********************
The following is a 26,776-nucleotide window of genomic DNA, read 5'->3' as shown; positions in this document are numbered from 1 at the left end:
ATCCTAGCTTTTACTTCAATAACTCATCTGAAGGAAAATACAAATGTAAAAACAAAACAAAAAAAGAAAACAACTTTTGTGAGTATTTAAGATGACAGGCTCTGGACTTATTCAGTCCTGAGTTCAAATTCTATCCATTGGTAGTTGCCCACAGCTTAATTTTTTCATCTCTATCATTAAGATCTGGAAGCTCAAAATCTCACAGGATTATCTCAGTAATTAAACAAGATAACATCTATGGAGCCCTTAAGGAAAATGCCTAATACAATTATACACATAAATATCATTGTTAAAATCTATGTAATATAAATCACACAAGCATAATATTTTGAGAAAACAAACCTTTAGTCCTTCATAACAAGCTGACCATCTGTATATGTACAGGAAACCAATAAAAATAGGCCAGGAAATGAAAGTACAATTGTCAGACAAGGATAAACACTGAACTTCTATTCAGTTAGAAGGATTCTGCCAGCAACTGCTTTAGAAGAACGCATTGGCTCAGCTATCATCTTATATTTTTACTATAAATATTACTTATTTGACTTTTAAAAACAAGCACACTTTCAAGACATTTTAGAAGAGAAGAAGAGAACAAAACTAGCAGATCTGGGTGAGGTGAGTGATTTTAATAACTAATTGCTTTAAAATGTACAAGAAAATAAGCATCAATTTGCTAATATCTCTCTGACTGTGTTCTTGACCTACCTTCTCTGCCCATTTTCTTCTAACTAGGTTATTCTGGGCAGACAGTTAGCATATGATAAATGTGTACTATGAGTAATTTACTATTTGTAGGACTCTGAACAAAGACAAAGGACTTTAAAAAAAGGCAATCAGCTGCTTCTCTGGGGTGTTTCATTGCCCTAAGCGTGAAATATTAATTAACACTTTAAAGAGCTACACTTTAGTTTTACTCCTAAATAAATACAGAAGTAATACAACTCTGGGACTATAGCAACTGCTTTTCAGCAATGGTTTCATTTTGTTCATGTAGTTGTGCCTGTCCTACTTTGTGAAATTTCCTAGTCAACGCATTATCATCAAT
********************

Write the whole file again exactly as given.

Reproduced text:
The following is a 26,776-nucleotide window of genomic DNA, read 5'->3' as shown; positions in this document are numbered from 1 at the left end:
ATCCTAGCTTTTACTTCAATAACTCATCTGAAGGAAAATACAAATGTAAAAACAAAACAAAAAAAGAAAACAACTTTTGTGAGTATTTAAGATGACAGGCTCTGGACTTATTCAGTCCTGAGTTCAAATTCTATCCATTGGTAGTTGCCCACAGCTTAATTTTTTCATCTCTATCATTAAGATCTGGAAGCTCAAAATCTCACAGGATTATCTCAGTAATTAAACAAGATAACATCTATGGAGCCCTTAAGGAAAATGCCTAATACAATTATACACATAAATATCATTGTTAAAATCTATGTAATATAAATCACACAAGCATAATATTTTGAGAAAACAAACCTTTAGTCCTTCATAACAAGCTGACCATCTGTATATGTACAGGAAACCAATAAAAATAGGCCAGGAAATGAAAGTACAATTGTCAGACAAGGATAAACACTGAACTTCTATTCAGTTAGAAGGATTCTGCCAGCAACTGCTTTAGAAGAACGCATTGGCTCAGCTATCATCTTATATTTTTACTATAAATATTACTTATTTGACTTTTAAAAACAAGCACACTTTCAAGACATTTTAGAAGAGAAGAAGAGAACAAAACTAGCAGATCTGGGTGAGGTGAGTGATTTTAATAACTAATTGCTTTAAAATGTACAAGAAAATAAGCATCAATTTGCTAATATCTCTCTGACTGTGTTCTTGACCTACCTTCTCTGCCCATTTTCTTCTAACTAGGTTATTCTGGGCAGACAGTTAGCATATGATAAATGTGTACTATGAGTAATTTACTATTTGTAGGACTCTGAACAAAGACAAAGGACTTTAAAAAAAGGCAATCAGCTGCTTCTCTGGGGTGTTTCATTGCCCTAAGCGTGAAATATTAATTAACACTTTAAAGAGCTACACTTTAGTTTTACTCCTAAATAAATACAGAAGTAATACAACTCTGGGACTATAGCAACTGCTTTTCAGCAATGGTTTCATTTTGTTCATGTAGTTGTGCCTGTCCTACTTTGTGAAATTTCCTAGTCAACGCATTATCATCAAT